I wasn’t very good at doing arts and culture in the country the past year. But here’s a list of the strange, the good, the surprising in culture for 2015, not at all a best or worst list because … see the first sentence.
First a critical aside: having worked as dramaturg for Kleptomaniacs and a bit with Tanghalang Pilipino in 2014 meant keeping the theater reviews to a minimum in 2015. I needed that time to let go of the little inside stories that I know, if not to forget the petty tsismis. Distance is a good thing, and one is glad when it is given.
This is of course to see the silver lining of a surprising dark cloud: the past year, for whatever reason, I lost the privilege of media passes for much of local theater. Now Atlantis has never put me on their list, but there was a time I could count on being invited to the press previews of Repertory Philippines, Trumpets, PETA, TP, Red Turnip, Necessary Theatre, and the smaller and university-based theater productions. This year there was no such thing.
One realizes that the press for much of local theater is handled mainly by one person, and so it takes just offending that person and you’re pretty much done. And in the petty cultural landscape of this country where kissing ass is expected, it takes so little — including refusing the sushalan and the patronage politics — to be written off a list.
I consider it an honor most of the time.
So #1. All that I enjoyed of the little I saw of local theater: Juego de Peligro (adaptation by Elmer Gatchalian, directed by Tuxqs Rutaquio), Time Stands Still (directed by Rem Zamora), Chuva Choo Choo (written and directed by George de Jesus). Not at all a measure of what was good in theater the past year though, as this is a fraction of what was actually staged. While I enjoyed the musical version of Kung Paano Ako Naging Leading Lady, I did enjoy watching Bituin Escalante doing some comedy; as I did enjoy Arbol de Fuego for Jake Macapagal and Raffy Tejada.
A wish: that for 2016 I can afford to go to theater productions on my own steam, so that I need not be on some list in order to get to do reviews.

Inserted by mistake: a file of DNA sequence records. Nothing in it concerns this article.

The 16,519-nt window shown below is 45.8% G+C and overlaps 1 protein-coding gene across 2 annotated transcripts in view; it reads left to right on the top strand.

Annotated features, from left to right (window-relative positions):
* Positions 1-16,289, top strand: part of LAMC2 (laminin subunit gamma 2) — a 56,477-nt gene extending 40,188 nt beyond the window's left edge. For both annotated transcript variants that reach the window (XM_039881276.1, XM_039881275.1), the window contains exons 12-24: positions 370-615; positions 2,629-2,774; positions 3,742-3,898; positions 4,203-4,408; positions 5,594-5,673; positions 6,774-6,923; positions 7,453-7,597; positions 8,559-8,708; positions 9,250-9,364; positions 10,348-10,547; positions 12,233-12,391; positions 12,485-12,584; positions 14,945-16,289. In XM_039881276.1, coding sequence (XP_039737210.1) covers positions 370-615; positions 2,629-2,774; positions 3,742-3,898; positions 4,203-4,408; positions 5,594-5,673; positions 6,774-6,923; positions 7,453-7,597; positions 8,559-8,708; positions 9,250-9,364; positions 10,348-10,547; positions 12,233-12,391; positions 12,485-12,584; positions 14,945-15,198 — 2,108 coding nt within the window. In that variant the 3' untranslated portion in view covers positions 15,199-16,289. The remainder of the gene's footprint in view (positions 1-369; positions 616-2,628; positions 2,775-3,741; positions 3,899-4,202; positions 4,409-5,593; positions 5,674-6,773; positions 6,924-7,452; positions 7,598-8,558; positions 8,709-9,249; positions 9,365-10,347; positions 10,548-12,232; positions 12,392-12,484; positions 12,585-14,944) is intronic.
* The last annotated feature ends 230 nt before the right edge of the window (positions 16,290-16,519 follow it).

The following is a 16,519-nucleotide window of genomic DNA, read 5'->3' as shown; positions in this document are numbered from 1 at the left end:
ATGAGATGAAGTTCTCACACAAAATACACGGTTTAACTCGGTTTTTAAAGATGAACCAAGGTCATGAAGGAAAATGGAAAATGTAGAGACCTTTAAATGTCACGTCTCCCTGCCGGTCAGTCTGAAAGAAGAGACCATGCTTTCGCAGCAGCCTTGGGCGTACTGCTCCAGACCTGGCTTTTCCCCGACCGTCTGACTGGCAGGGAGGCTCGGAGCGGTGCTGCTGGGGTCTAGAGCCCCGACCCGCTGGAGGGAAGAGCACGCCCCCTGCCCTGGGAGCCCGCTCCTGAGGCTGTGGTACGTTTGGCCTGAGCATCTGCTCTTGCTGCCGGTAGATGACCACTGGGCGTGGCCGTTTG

#2. Interviewed Shamaine Centenera-Buencamino, and could not get over her kind of humility, her quiet, her sense of clarity about where she stands in the greater scheme of things.
Also finally wrote about Jonathan Tadioan’s body of work, something I had been working towards, I realize, until I finally met Tad and saw him work behind the scenes.
#3. Biyaheng Langit by Electrolychee, an independently published, glossy book in full-color! on jeepney art, that is also a mapping of folk artistic diversity. It’s impressive work because it cuts across various geographic spaces and one can only imagine the dedication it required, and the persistence.
#4. Independent publishing is alive and well, but also at this juncture when one cannot help but feel an amount of discomfort, even when I maintain such an affinity with and love for those who publish independently. One can’t help but feel like it is at a point when it’s becoming too cliquish for comfort on the one hand, but also losing the rakenrol on the other. Probably the most stark indication of this was Highchair selling some numbered prints of poems by its published poets, signed, and apparently meant to be framed, which just seemed like a page out of the book of the egotistical, self-indulgent writer that I thought we all stood against. Or maybe I just didn’t get it.